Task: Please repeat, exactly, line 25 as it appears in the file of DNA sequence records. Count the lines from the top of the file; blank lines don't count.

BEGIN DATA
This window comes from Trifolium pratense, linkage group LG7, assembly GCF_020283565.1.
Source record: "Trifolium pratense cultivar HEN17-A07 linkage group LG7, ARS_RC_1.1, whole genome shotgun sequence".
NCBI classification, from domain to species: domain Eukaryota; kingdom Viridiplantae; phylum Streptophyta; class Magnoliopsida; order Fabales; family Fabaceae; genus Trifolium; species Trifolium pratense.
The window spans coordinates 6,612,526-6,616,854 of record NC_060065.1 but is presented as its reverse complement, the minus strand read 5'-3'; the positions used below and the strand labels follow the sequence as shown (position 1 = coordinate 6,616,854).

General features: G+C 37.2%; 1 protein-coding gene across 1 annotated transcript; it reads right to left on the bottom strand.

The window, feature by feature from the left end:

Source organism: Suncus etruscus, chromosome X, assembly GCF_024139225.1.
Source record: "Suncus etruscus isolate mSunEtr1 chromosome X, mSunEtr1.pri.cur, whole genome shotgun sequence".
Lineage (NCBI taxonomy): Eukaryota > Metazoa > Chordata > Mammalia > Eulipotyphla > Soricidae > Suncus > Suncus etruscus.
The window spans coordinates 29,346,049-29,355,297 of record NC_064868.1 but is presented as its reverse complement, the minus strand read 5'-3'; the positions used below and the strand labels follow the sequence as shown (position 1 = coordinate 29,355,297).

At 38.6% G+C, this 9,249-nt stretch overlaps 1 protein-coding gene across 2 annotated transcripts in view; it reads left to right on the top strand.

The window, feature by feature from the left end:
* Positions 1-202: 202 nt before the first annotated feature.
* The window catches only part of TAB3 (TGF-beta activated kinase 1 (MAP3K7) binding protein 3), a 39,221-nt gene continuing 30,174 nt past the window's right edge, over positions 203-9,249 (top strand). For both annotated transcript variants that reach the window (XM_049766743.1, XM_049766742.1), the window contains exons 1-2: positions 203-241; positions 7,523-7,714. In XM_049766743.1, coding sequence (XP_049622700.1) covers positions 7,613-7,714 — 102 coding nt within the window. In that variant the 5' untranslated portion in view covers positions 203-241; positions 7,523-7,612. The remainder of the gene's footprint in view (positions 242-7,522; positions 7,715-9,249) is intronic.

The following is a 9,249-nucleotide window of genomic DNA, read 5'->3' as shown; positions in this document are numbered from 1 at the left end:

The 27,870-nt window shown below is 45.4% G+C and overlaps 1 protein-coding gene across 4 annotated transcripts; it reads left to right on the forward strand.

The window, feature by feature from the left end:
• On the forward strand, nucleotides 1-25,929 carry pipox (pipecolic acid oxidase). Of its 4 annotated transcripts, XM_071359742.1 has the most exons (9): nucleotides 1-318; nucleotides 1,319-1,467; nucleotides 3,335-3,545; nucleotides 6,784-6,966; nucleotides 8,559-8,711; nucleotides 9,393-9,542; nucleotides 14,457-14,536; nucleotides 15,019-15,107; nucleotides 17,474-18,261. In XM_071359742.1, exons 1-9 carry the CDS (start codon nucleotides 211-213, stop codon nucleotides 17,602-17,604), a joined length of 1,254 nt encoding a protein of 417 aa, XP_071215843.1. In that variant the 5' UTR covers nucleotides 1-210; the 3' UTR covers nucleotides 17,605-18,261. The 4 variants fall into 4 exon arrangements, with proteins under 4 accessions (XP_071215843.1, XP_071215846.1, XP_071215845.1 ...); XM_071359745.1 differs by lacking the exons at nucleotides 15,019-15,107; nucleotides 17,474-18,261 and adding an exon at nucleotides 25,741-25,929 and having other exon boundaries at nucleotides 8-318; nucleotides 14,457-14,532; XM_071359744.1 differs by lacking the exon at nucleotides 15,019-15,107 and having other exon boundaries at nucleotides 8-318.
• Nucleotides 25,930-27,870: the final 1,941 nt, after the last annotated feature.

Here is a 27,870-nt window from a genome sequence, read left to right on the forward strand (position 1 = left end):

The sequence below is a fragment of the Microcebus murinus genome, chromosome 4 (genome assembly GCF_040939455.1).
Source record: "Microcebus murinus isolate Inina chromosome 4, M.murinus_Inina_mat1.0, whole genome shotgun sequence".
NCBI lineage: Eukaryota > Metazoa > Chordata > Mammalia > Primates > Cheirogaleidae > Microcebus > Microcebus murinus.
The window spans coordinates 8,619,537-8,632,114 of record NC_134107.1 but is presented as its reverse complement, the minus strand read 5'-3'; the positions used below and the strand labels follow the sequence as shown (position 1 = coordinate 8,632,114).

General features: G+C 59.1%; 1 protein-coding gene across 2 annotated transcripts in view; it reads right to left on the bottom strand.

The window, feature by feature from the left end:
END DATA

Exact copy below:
General features: G+C 59.1%; 1 protein-coding gene across 2 annotated transcripts in view; it reads right to left on the bottom strand.